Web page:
Data structure techniques

By: Standish, Thomas A
Material type: TextTextSeries: Addison-Wesley Series in Computer SciencePublisher: Reading, Mass. Addison-Wesley Publishing Company 1980Description: xvi, 447 p. ill. 24 cm.ISBN: 0201072564Subject(s): Data structures (Computer science)DDC classification: 001.642 Summary: This book is about the creation and analysis of efficient data structures. It covers: the primitive node structure; asymptotic notation for mathematically discussing performance characteristics; built-in arrays; list structures built from either nodes or arrays; iterators as an abstract model of enumerating the items in a sequence; stacks and queues for computing with last-in/first-out and first-in/first-out orderings; binary and general tree structures for searching or representing hierarchical relationships; min and max heaps for representing ordering based on priorities; graph structures for representing more general relationships between data elements; hash tables for the efficient retrieval of strings and other objects; and finally trade-offs between the structures, and strategies for picking the most appropriate ones. To understand the material in this book you should be comfortable enough in a programming language to be able to work with and write your own variables, arithmetic expressions, if-else conditions, loops, subroutines (also known as functions), pointers (also known as references or object handles), structures (also known as records or classes), simple input and output, and simple recursion. Because many different languages approach the construction of data structures differently, we use pseudo-code so that you can translate the code into your own language.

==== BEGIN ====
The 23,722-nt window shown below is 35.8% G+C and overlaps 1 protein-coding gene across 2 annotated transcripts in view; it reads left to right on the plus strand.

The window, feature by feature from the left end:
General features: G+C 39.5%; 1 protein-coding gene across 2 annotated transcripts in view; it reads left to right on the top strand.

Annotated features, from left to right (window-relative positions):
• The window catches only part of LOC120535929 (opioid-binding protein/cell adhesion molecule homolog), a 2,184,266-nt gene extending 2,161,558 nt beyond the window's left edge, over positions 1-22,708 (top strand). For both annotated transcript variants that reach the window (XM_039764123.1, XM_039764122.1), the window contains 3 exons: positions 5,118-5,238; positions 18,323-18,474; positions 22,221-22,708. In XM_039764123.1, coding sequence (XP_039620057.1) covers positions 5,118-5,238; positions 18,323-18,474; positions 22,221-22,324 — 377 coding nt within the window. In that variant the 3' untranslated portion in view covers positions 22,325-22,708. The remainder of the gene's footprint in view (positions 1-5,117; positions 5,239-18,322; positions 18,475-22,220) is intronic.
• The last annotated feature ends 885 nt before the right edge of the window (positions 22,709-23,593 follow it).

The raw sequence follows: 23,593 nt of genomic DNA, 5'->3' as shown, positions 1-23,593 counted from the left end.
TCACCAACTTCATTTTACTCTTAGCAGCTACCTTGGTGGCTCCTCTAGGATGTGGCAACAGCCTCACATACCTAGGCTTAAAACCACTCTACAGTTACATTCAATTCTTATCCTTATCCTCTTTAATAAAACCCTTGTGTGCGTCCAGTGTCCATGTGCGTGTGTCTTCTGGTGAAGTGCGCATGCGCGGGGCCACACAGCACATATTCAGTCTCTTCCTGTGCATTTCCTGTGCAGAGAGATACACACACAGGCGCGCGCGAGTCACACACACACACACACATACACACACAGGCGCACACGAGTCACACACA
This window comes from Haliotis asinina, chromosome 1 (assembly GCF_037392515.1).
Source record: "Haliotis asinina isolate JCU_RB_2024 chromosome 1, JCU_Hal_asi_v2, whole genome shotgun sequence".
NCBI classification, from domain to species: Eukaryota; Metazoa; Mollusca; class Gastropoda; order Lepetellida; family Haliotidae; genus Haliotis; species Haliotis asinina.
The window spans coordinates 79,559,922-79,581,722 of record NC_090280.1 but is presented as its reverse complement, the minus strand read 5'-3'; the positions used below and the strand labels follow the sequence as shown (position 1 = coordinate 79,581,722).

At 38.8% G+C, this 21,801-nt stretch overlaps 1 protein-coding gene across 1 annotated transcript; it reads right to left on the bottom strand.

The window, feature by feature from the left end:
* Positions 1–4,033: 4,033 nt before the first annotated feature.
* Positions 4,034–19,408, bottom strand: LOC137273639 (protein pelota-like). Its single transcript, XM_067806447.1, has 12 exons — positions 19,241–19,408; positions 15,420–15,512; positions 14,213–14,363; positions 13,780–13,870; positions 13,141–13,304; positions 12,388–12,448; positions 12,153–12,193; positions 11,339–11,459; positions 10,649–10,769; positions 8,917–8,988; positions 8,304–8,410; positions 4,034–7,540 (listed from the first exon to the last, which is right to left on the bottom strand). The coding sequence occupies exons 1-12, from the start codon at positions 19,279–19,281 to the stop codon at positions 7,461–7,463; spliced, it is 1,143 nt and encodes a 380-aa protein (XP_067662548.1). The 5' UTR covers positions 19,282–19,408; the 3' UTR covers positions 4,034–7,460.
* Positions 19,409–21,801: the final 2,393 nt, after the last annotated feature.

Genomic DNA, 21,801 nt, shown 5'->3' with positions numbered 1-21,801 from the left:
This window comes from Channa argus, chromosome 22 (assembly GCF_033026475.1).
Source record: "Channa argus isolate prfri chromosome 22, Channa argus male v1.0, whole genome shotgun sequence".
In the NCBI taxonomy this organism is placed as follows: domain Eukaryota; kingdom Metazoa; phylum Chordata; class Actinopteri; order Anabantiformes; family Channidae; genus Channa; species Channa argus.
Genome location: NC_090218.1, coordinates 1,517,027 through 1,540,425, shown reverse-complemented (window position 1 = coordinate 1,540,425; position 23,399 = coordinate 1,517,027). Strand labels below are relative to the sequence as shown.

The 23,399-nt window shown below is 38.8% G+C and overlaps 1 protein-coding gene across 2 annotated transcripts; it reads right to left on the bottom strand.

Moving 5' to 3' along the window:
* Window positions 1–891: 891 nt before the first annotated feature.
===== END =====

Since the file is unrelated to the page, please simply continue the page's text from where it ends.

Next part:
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Books Vikram Sarabhai Library
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Non-fiction 001.642 S8D2 (Browse shelf) Available 186082

Includes index.

Bibliography: p. [409]-434.

This book is about the creation and analysis of efficient data structures. It covers: the primitive node structure; asymptotic notation for mathematically discussing performance characteristics; built-in arrays; list structures built from either nodes or arrays; iterators as an abstract model of enumerating the items in a sequence; stacks and queues for computing with last-in/first-out and first-in/first-out orderings; binary and general tree structures for searching or representing hierarchical relationships; min and max heaps for representing ordering based on priorities; graph structures for representing more general relationships between data elements; hash tables for the efficient retrieval of strings and other objects; and finally trade-offs between the structures, and strategies for picking the most appropriate ones. To understand the material in this book you should be comfortable enough in a programming language to be able to work with and write your own variables, arithmetic expressions, if-else conditions, loops, subroutines (also known as functions), pointers (also known as references or object handles), structures (also known as records or classes), simple input and output, and simple recursion. Because many different languages approach the construction of data structures differently, we use pseudo-code so that you can translate the code into your own language.

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